The connection between the industrial Internet of Things and widespread consumer Internet access is not always crystal clear. The connection is that all ubiquitous networks eventually wind up being supported by a range of revenue sources from both consumer and business customer segments.
Historically, low consumer communications prices were possible only because high-profit business services were used to subsidize the consumer services which sometimes lost money and sometimes only were profit neutral.
That is less true than in the monopoly era, but Verizon, in 2014, still generated more than half its total fixed network revenues from business customers (wholesale, enterprise, small business). In 2014, global wholesale generated about 16 percent of total revenues, while global enterprise produced 36 percent of total revenues.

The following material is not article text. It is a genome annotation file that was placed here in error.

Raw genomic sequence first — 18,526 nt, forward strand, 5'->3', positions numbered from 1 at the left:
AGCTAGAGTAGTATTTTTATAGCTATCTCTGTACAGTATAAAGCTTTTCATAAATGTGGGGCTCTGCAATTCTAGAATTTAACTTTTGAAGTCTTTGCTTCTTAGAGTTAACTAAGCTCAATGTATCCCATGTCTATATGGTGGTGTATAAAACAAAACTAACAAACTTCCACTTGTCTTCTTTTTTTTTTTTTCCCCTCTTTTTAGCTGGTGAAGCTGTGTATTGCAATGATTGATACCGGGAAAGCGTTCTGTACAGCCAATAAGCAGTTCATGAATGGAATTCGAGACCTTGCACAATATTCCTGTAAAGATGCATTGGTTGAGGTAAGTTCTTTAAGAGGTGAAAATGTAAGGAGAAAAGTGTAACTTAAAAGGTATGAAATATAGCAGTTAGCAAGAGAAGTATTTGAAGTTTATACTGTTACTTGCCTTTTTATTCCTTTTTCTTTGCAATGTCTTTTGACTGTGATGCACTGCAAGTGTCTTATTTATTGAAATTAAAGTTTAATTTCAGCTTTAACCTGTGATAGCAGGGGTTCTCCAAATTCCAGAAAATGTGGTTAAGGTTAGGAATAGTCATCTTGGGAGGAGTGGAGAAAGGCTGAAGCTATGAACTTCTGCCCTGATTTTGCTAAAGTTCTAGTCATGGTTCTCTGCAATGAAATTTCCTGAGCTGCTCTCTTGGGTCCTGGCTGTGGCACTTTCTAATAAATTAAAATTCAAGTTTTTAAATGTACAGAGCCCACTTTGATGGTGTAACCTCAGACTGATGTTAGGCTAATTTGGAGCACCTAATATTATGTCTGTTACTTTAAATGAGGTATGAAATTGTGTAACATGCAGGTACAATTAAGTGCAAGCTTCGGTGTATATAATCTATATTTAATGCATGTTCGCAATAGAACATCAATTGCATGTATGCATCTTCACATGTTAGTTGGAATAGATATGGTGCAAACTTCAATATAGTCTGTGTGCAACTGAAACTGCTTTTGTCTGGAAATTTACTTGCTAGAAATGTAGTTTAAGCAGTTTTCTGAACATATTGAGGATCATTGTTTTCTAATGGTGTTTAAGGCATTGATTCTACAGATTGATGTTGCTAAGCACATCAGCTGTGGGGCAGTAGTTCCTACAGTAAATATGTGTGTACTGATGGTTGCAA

Mass markets revenue includes both consumer and small business, and generates 47 percent of total revenue.
Something like that is likely to develop with industrial Internet of Things or enterprise IoT services as well: they will generate both revenue and profit margin to feed the one network used by all customers, business or consumer.
In a sort of similar way, each new Internet facilities domain tends to improve the value of the whole interconnected set of networks. Such network effects mean the value of the whole network grows with the volume of end points or connections.
The point is that IoT revenues matter because they can provide enough gross revenue and profit margin to help fund upgrades and operation of the whole network. And anything the improves the sustainability of the network as a whole makes possible services for consumers, especially the more cost-conscious consumers who might use the network.
Cable TV providers likely still earn most of their revenue from consumer segments. But for telcos, business customers arguably drive more business revenue, and telcos earn higher margins on business customer accounts.
That is likely to be the case for IoT as well.